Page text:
Perhaps no other object or work of art in the world has a better value proposition than a Patek Philippe pocket watch. I have had friendly debates with fellow collectors for over 20 years on this claim! I particularly love to debate people who are obsessed with collecting modern brand X or Y or Z for investment purposes while ignoring some of the most beautiful, and affordable, works of art ever produced. For example, I look at the kind of money people easily part with to buy a stainless-steel Daytona from 1985, while they scoff at the thought of spending the same money on a Patek Philippe perpetual calendar chronograph from 1885. I know we can’t compare apples to oranges here but let’s look at the facts and you can come to your own conclusion.
First some price point comparisons to consider
A Rolex White Gold Rainbow (270,000 USD) vs. A Patek Ref. 600/3 (27,000 USD)
A Richard Mille RM52-01 (675,000 USD) vs. A Patek Observatory watch (22,500 CHF)
The value of craftsmanship
I can already hear the naysayers saying how unfair is it to compare such things and ultimately the real definition of value lies in what a buyer is willing to pay. However, it is important to view this question from a historical and horological point of view and take rarity and true handmade workmanship into consideration. My opinion is quite clear on this matter: you can keep your machine-made hunk of mass-produced steel happily on your wrist and I’ll take the mass of precious metal – handmade-to-perfection with beautifully handmade and hand-finished individual parts – and celebrate it for what is it: a work of art that also tells the time.
From a horological point of view, it is an open and shut case that late 19th and early 20th century Patek Philippe pocket watches have a higher degree of hand finishing and exhibit a higher level of traditional watchmaking prowess than almost any other watch made today (with the notable exception of some stellar work by some of the independent watchmakers). And ask any Patek Philippe watchmaker to compare what they see in a caliber 324SC found within a ref. 5711/1A and an Extra quality pocket watch movement from 1919 and the consensus is that watchmaking today is not what it once was.
Pocket watch market
Every day it seems I hear someone say the pocket watch market is dead. However, as a buyer always looking to add to my collection, I can say without a doubt that the Patek Philippe pocket watch market is alive and well and there can be quite a lot of competition to obtain the best pieces. More and more collectors, retailers, investors, style influencers, and even sports stars are considering pocket watches as part of their stable of watches. I have also seen women of all ages wear a pendant or pocket watch around their neck, a fashion trend that seems to come and go year after year.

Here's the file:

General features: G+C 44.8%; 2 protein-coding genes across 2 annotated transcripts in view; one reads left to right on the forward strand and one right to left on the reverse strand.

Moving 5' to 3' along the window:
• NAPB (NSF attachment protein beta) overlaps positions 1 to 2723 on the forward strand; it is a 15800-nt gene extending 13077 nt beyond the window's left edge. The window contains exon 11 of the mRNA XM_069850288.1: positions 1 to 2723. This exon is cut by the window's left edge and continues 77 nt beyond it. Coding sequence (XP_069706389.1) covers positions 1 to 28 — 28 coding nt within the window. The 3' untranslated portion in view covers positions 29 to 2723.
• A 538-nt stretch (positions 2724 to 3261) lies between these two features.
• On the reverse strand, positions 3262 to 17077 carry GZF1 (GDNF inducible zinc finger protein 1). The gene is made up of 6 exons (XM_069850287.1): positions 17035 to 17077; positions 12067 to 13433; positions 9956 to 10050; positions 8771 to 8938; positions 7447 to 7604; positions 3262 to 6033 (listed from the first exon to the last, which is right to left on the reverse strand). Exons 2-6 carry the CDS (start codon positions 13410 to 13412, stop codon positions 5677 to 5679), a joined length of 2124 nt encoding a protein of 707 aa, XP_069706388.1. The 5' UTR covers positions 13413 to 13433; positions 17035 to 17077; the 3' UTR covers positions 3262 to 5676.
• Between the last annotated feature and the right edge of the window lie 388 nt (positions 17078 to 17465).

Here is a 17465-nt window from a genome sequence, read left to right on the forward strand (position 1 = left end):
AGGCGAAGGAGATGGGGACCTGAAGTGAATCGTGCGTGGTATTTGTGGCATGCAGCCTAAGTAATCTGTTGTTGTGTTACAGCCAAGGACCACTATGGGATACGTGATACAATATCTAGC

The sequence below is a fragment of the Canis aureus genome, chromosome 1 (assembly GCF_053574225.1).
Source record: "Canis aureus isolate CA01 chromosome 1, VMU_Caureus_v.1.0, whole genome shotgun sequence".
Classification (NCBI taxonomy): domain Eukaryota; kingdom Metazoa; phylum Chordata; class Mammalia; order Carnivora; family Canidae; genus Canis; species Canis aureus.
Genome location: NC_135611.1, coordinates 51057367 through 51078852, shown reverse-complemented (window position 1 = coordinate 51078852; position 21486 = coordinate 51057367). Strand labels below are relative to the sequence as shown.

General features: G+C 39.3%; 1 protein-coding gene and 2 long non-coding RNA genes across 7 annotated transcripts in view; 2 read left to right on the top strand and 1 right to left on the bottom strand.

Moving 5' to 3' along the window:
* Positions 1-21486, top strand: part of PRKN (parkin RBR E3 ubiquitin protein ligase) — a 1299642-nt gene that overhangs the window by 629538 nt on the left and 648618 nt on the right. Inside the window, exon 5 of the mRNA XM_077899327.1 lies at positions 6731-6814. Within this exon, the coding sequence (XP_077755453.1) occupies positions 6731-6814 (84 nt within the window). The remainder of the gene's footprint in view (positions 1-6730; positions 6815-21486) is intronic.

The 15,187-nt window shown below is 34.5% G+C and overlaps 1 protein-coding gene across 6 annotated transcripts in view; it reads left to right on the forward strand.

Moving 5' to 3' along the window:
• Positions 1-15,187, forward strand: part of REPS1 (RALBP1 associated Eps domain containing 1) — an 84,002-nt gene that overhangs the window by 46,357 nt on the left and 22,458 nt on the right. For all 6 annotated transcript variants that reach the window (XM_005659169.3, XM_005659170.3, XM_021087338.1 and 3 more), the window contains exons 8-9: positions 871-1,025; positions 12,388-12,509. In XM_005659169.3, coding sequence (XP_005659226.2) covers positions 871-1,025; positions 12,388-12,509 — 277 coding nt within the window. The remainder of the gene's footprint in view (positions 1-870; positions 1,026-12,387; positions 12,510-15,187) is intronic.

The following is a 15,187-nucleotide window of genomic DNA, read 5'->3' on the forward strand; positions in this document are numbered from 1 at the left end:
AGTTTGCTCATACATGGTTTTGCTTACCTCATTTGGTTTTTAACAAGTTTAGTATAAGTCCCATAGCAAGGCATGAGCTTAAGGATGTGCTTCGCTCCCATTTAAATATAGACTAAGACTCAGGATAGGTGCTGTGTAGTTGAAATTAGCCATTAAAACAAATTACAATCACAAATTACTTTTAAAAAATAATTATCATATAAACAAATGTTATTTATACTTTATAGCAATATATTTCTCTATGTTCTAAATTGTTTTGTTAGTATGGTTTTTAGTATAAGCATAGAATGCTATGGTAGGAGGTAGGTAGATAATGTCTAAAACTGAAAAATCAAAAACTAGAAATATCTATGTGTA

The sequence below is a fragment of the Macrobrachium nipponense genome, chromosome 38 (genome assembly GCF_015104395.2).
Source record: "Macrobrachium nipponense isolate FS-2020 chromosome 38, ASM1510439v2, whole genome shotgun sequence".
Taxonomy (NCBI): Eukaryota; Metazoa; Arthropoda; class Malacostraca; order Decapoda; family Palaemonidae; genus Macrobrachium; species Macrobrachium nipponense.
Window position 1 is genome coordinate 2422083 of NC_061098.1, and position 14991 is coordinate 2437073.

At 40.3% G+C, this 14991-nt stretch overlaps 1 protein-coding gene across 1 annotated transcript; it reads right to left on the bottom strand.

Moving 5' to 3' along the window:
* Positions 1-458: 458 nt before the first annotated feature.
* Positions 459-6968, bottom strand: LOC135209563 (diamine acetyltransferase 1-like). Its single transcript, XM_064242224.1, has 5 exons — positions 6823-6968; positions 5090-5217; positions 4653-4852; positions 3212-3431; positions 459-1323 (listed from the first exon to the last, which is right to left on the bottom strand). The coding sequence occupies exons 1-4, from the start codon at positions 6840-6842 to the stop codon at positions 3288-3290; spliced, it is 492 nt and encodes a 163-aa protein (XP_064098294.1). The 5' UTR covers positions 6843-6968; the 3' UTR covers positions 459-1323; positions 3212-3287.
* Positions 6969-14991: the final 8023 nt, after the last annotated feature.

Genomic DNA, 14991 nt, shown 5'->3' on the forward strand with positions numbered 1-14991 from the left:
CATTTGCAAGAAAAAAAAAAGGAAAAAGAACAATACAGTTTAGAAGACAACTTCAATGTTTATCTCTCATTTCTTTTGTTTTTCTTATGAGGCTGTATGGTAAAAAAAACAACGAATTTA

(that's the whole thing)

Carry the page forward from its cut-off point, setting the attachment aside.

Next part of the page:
The bottom line is that pocket watches give you a lot more for your money than almost any other collecting category, pound for pound, complication for complication. Take for example the chronograph or minute repeater and draw your own conclusions.
Pocket watch vs. wristwatch in terms of sheer value
Patek Philippe Ref. 5074 (511,000 USD) vs. Patek Perpetual Calendar Minute Repeater Pocket watch (200,000 USD)
Patek Philippe Ref. 5959P (200,000 USD) vs. Patek Platinum Split Seconds (23,000 USD)
Patek 5079J (300,000 USD) Minute Repeater vs. Patek minute repeater (11,000 USD)
The importance of authenticity
I see so many people preach about the importance of originality and then jump to buy a watch that had its dial restored in a questionable manner. I see others obsessed over box and papers and then jump to buy a piece ‘naked’ with the hopes of flipping it to make money. However, it is quite possible to find a 19th-century watch in mint condition with original box and papers for less than 10,000 USD. It’s truly incredible when you consider the age and the three to five generations it has passed through.
Advantages of the size of a pocket watch
In terms of handcrafts, there is no better canvas to present the traditional arts than on a pocket watch. The size allows the artist to present materials and techniques in exceptional way. Miniature enameling, engraving, cloisonné, etc. can all be presented in a way that is unmatched by the smaller wristwatch.
Mechanically, the breath of interesting escapements and complicated movements to consider are endless. It’s not only price points to consider, it’s the actual functionality. Consider the sound of a minute repeating pocket watch versus its wristwatch equivalent. The resonance and volume of the repeating will be much richer and clearer than with a wristwatch due to the size – and at a fraction of the price.
Future articles will dive deep into the traditional arts seen on Patek Philippe timepieces as well as complications. However, I hope this short exploration into the value proposition of Patek Philippe pocket watches sparks some debate and maybe encourages some collectors to consider owning one of these undervalued and under-loved works of horological art. But please take your time figuring this out – I want to keep buying more before the prices go up!
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